Well time to move on again as this season we still hope to get to the Black Sea, so the following morning having been well rested and de-salted, we set sail for Greece.  We were heading for the Island of Lefkada in the Ionian.  This is another overnight sail but this time the weather is much kinder to us.  We are able to sail over half the way.  Total trip of 287nm.  Our first night there is spent at anchorage in the lovely bay of Vlikho where we met up with friends Joanie and Bob off ‘Nemir’. (  American/Kiwi couple from the Bay of Islands in NZ. )  Next morning we proceed to the town of Lefkada to check into Greece and pick up our cruising permit.

It will be somewhere in this area that Brigitte and Dan and the Boys will join us for a week.  I am so excited that we will get to see our ‘Munchkins’ – grandchildren – again.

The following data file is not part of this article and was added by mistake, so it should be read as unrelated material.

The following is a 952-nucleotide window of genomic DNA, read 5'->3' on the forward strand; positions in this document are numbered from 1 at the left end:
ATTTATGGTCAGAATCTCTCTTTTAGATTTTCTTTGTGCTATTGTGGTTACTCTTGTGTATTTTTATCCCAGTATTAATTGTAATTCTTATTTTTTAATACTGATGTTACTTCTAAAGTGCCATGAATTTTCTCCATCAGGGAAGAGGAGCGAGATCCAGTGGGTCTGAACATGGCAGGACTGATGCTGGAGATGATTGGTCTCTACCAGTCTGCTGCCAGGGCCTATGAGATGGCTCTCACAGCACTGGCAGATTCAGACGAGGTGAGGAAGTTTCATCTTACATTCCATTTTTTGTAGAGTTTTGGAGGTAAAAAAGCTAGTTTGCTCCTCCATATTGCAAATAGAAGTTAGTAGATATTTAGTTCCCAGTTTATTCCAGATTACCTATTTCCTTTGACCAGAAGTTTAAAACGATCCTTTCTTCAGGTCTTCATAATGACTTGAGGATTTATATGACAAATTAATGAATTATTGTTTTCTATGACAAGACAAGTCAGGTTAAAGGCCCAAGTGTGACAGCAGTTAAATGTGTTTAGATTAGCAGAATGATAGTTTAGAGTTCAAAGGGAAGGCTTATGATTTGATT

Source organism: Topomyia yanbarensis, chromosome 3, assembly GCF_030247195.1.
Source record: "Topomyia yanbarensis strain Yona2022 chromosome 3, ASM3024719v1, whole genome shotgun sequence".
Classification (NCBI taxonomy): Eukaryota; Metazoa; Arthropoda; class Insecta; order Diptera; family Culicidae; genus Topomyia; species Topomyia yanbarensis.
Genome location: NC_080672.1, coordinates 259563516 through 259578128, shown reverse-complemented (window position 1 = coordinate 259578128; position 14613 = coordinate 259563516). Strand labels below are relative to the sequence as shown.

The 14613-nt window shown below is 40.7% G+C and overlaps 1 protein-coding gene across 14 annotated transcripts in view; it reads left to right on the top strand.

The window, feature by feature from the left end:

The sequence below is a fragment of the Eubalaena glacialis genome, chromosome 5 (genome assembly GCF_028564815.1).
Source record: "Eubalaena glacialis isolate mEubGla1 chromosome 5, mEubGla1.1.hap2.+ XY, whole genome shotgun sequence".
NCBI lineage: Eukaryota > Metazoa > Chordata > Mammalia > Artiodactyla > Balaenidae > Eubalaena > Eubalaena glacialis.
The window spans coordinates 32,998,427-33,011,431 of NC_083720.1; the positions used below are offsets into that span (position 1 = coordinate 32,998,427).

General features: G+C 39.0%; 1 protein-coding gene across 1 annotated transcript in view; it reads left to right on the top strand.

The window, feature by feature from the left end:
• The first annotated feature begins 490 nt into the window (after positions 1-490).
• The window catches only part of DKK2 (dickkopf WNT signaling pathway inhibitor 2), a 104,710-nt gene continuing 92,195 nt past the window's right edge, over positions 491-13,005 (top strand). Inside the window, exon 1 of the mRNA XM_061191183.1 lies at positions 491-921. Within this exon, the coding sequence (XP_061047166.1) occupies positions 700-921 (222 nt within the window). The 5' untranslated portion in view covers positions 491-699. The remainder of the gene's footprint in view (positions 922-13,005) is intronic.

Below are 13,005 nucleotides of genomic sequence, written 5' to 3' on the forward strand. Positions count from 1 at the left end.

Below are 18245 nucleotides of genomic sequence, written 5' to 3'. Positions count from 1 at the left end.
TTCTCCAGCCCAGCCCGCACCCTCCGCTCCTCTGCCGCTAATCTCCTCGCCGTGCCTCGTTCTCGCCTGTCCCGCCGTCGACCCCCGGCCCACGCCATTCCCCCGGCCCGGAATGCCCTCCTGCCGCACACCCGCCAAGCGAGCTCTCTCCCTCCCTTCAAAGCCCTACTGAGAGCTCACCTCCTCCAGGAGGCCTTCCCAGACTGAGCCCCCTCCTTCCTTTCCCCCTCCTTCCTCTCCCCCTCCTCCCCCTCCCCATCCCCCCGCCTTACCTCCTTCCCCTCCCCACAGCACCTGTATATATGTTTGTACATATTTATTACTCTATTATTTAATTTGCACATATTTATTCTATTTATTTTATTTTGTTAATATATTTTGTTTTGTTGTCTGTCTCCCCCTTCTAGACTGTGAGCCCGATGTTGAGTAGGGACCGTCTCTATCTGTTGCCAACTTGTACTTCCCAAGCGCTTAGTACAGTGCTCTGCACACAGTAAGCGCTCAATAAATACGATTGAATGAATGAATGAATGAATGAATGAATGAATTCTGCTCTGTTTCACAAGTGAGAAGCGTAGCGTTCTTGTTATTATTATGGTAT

We ended up staying in Lefkada for two weeks on the town quay.  It was a lovely two weeks – a well-earned break, as since this sailing season started we have done over 1300nm and it is only the beginning of June.  We heard from the family that they will not be able to join us until the 21st June so we decided to stay put in one place for a while.  Another reason for coming this way was because another friend of Alec’s from his flying days with Polynesian Airlines – Peter Fidder – has brought a yacht and it is here in the marina where he and his partner Kerri are working on it.  So we spend time with them as well. Kerri is an Australian of Greek decent, and with her knowledge we hired a car for the weekend and set off to explore the local area.  Our first trip was inland to the town of Ioannina which sits on a lovely lake.  The old town has impressive fortifications, much of which were built during the Ottoman rule.  BUT, our first stop was at IKEA, that wonderful store where one can always find something you ‘must’ have.  After Ioannina it was on to visit the picturesque traditional mountain village of Metsovo sitting at 1156mts above sea level.  We did not arrive back in Lefkada from that trip until after midnight.  The following day we decided to drive around Lefkada Island. Our first stop is in a wee village where it rained so hard we had to take shelter in a coffee shop for half an hour.  Then on to the bottom end of the Island for lunch at Vasilki, and then to Egremni where we descended the 360 steps down a sheer cliff face to the beach below.  One of the most photographed beaches on the Island due to the water colour.  See photos.